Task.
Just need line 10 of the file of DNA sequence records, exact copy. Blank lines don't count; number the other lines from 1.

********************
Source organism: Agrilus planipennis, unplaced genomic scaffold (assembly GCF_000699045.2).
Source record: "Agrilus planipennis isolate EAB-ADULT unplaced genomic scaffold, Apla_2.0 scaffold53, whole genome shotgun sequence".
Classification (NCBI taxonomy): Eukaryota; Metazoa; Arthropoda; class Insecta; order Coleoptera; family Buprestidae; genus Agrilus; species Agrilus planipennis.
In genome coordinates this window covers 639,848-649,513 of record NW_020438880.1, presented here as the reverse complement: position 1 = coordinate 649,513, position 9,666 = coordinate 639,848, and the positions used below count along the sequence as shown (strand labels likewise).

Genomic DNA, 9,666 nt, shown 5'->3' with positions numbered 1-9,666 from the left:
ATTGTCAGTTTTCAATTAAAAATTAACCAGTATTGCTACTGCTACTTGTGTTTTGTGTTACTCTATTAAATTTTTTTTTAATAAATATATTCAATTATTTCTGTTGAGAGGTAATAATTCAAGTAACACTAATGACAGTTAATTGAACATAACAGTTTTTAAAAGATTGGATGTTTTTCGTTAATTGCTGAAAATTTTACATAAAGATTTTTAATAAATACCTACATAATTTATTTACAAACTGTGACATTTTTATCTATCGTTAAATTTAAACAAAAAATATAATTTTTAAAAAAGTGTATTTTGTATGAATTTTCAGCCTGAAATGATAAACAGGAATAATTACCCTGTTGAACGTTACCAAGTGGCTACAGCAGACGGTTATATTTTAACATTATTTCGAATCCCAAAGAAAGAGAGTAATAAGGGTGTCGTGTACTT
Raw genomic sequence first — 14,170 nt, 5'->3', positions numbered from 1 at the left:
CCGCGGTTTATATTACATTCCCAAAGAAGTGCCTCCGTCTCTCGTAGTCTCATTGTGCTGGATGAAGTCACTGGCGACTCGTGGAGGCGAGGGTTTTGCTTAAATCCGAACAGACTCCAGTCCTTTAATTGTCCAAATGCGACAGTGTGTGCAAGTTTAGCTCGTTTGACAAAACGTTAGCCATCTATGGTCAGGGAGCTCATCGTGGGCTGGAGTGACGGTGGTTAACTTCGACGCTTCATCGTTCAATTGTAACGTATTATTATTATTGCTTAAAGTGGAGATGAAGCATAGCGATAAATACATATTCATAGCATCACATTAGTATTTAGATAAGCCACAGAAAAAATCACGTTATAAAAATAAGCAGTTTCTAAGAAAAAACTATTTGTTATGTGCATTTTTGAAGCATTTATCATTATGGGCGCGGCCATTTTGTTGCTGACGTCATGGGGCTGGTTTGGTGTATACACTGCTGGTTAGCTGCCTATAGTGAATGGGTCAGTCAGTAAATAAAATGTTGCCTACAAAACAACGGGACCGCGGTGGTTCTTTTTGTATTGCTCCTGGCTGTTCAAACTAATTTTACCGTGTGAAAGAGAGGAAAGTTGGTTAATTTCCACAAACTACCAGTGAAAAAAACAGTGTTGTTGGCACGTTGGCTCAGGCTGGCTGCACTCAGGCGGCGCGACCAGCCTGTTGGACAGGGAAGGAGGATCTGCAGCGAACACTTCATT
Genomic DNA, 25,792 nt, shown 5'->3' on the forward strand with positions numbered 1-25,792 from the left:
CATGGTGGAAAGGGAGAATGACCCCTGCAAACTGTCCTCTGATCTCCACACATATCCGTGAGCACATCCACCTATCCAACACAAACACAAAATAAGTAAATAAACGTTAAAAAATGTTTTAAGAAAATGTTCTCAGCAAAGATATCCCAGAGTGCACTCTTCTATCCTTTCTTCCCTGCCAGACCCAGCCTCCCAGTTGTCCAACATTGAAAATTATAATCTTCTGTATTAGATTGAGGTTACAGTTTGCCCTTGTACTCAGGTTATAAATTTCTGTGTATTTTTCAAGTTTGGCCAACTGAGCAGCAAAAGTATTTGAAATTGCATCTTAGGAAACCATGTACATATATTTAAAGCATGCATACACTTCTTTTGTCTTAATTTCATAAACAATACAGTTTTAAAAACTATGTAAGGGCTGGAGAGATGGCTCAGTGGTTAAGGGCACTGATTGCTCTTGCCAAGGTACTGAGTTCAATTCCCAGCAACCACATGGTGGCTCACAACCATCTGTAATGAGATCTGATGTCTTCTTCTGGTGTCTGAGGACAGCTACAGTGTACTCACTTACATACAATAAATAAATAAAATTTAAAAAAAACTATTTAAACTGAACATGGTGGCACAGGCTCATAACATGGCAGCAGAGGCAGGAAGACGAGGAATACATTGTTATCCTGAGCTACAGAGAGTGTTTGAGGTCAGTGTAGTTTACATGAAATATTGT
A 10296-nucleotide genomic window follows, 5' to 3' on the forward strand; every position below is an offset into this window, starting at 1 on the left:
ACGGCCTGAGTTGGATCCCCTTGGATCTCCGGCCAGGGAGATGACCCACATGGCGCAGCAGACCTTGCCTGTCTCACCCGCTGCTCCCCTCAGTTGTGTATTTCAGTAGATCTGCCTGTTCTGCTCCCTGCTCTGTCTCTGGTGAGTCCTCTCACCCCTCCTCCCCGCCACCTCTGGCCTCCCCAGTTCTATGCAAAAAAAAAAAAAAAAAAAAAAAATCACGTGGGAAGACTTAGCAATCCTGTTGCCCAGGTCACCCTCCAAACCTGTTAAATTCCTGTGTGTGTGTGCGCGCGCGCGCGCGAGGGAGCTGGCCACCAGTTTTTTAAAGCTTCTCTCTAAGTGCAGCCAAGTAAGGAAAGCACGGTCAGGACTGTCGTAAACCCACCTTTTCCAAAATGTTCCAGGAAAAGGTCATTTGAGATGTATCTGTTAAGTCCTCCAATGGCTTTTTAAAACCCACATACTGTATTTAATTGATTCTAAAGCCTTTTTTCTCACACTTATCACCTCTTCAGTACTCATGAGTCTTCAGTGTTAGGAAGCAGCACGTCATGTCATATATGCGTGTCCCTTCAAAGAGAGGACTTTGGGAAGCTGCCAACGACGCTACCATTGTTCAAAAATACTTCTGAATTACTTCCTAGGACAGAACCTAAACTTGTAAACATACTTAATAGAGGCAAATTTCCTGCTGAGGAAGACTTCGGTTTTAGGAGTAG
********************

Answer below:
CATGGTGGAAAGGGAGAATGACCCCTGCAAACTGTCCTCTGATCTCCACACATATCCGTGAGCACATCCACCTATCCAACACAAACACAAAATAAGTAAATAAACGTTAAAAAATGTTTTAAGAAAATGTTCTCAGCAAAGATATCCCAGAGTGCACTCTTCTATCCTTTCTTCCCTGCCAGACCCAGCCTCCCAGTTGTCCAACATTGAAAATTATAATCTTCTGTATTAGATTGAGGTTACAGTTTGCCCTTGTACTCAGGTTATAAATTTCTGTGTATTTTTCAAGTTTGGCCAACTGAGCAGCAAAAGTATTTGAAATTGCATCTTAGGAAACCATGTACATATATTTAAAGCATGCATACACTTCTTTTGTCTTAATTTCATAAACAATACAGTTTTAAAAACTATGTAAGGGCTGGAGAGATGGCTCAGTGGTTAAGGGCACTGATTGCTCTTGCCAAGGTACTGAGTTCAATTCCCAGCAACCACATGGTGGCTCACAACCATCTGTAATGAGATCTGATGTCTTCTTCTGGTGTCTGAGGACAGCTACAGTGTACTCACTTACATACAATAAATAAATAAAATTTAAAAAAAACTATTTAAACTGAACATGGTGGCACAGGCTCATAACATGGCAGCAGAGGCAGGAAGACGAGGAATACATTGTTATCCTGAGCTACAGAGAGTGTTTGAGGTCAGTGTAGTTTACATGAAATATTGT